Put to the text: addiction treatment sessions SMS study

29 Aug 2018
sms study addiction treatment
Put to the text: SMS reminders increase attendance rates

SMS reminders sent to patients booked in to addiction treatment sessions significantly increase attendance rates, University of Queensland research has found.

Dr Matthew Gullo, who led the team of researchers from UQ’s Centre for Youth Substance Abuse Research and Princess Alexandra Hospital, said the study was the first to evaluate the effectiveness of SMS appointment reminders for alcohol addiction treatment sessions.

“There is good evidence for the effectiveness of SMS reminders in improving attendance to medical appointments, however there is limited evidence for addiction services,” Dr Gullo said.

“The key finding was that patients were more likely to engage with treatment services when they were reminded of appointments by SMS, compared to when no reminders were provided.

“We also investigated whether highly impulsive patients (a trait linked with addiction) benefited more from the reminders, as impulsivity is associated with poorer treatment engagement.

“The results showed that reminders were less effective for these patients, and not at all effective for the most impulsive patients.

“We found this surprising as we expected that impulsive patients would benefit more from reminders, because spontaneity and lack of planning are characteristic features of impulsivity.

“Other health studies suggest impulsive patients may respond better to SMS updates that contain motivational content, so this is an area for further research to improve addiction treatment.”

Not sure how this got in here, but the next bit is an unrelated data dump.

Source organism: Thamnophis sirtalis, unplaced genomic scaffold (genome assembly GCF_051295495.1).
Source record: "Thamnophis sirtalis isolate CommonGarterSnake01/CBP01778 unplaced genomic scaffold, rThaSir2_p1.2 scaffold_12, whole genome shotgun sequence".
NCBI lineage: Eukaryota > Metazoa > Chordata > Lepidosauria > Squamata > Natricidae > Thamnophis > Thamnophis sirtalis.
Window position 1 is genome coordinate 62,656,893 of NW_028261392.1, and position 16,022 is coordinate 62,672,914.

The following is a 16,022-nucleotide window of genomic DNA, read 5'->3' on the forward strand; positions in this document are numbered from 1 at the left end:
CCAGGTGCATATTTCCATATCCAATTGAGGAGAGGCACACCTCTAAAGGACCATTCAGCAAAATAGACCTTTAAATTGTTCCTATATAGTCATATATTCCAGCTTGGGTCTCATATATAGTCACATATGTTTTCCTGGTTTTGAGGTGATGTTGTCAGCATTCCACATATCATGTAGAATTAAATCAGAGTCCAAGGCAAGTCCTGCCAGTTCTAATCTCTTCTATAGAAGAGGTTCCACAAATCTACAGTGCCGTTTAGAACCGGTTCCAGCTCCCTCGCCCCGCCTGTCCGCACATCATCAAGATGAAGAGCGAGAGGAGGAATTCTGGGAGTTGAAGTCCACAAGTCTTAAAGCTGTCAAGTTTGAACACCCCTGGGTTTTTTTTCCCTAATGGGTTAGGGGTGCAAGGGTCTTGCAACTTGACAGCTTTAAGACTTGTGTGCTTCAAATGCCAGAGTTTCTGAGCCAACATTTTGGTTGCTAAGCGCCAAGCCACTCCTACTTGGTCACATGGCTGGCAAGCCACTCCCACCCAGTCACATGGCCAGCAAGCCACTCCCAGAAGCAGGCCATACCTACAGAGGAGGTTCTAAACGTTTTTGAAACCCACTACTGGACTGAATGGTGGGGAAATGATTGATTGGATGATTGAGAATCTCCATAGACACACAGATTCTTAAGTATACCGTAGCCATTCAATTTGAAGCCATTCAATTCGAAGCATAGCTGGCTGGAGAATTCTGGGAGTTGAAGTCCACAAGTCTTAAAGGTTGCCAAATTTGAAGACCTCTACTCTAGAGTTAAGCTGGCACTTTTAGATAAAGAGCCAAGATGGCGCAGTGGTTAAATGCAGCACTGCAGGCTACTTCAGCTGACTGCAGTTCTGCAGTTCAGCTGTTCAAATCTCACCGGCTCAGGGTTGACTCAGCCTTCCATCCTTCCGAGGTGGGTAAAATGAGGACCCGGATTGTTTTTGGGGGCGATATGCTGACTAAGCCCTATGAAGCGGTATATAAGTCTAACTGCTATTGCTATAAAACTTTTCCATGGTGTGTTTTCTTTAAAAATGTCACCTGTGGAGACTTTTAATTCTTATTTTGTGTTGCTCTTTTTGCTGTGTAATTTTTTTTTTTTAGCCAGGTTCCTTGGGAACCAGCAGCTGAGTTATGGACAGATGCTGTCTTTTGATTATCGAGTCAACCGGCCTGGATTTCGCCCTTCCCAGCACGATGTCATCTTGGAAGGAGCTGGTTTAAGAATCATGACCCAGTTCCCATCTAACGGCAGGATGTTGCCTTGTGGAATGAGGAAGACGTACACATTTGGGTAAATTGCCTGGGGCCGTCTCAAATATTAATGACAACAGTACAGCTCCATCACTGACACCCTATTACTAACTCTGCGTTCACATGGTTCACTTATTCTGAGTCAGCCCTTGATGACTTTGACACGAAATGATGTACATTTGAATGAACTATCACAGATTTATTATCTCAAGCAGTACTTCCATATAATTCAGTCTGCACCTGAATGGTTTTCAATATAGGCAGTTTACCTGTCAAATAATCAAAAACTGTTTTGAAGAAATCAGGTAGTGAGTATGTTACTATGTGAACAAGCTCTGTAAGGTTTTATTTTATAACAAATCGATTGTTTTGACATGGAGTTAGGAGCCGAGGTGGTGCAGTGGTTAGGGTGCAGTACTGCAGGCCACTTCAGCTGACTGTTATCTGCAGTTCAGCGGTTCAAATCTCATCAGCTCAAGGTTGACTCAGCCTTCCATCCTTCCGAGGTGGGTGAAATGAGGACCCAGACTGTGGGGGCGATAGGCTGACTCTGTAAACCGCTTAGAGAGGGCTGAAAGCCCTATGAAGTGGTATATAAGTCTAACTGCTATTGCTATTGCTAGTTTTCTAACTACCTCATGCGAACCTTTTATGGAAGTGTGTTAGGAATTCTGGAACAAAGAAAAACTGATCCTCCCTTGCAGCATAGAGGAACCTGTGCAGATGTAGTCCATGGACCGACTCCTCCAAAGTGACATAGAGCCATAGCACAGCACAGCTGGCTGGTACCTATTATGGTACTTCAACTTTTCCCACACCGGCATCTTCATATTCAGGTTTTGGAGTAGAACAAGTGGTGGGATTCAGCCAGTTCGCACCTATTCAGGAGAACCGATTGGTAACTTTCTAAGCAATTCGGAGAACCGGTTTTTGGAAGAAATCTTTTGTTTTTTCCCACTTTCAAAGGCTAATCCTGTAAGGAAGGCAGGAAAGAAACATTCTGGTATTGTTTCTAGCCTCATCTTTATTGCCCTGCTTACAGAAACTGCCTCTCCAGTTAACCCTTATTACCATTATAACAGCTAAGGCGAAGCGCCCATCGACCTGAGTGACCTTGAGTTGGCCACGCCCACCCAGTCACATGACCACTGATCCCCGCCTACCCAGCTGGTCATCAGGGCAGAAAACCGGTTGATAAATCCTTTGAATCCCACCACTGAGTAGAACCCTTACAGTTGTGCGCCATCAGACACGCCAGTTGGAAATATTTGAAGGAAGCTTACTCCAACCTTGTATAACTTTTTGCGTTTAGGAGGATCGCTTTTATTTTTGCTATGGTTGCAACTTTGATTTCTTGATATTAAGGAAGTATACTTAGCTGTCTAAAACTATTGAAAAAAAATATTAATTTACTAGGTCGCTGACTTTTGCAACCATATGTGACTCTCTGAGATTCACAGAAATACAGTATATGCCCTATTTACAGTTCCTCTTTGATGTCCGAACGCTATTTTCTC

Attendance records were analysed from more than 1000 scheduled treatment sessions for 193 patients seeking treatment for alcohol dependence at the Princess Alexandra Hospital's Alcohol and Drug Assessment Unit.

After the introduction of SMS appointment reminders, six months of data was compared with the same six month period in the previous calendar year – before SMS reminders were implemented.

“We hope these results will demonstrate that, even in a complex area of healthcare like addiction treatment, simple initiatives can increase engagement with treatment,” Dr Gullo said.

In 2015–16 in Australia, 32 per cent of drug treatment episodes were primarily for alcohol, making it the most commonly treated drug in Australia.

“It is important ongoing research is conducted to prevent and treat alcohol use disorders as they can lead to many health and social problems such as cancer, liver disease, motor vehicle accidents and assault (including domestic violence),” Dr Gullo said.

The study was published in Addictive Behaviours.

Media: Dr Matthew Gullo, m.gullo@uq.edu.au, +61 7 3443 2537, Kirsten O’Leary, UQ Communications, k.oleary@uq.edu.au, +61 7 3365 7436, @UQhealth.

Study Author: Dr Matthew Gullo is the Acting Director of the UQ Centre for Youth Substance Abuse Research. In addition to this role, he maintains clinical practice as a Visiting Senior Clinical Psychologist at the Princess Alexandra Hospital's Alcohol and Drug Assessment Unit. He is primarily interested in understanding how impulsivity conveys risk for addiction and substance misuse.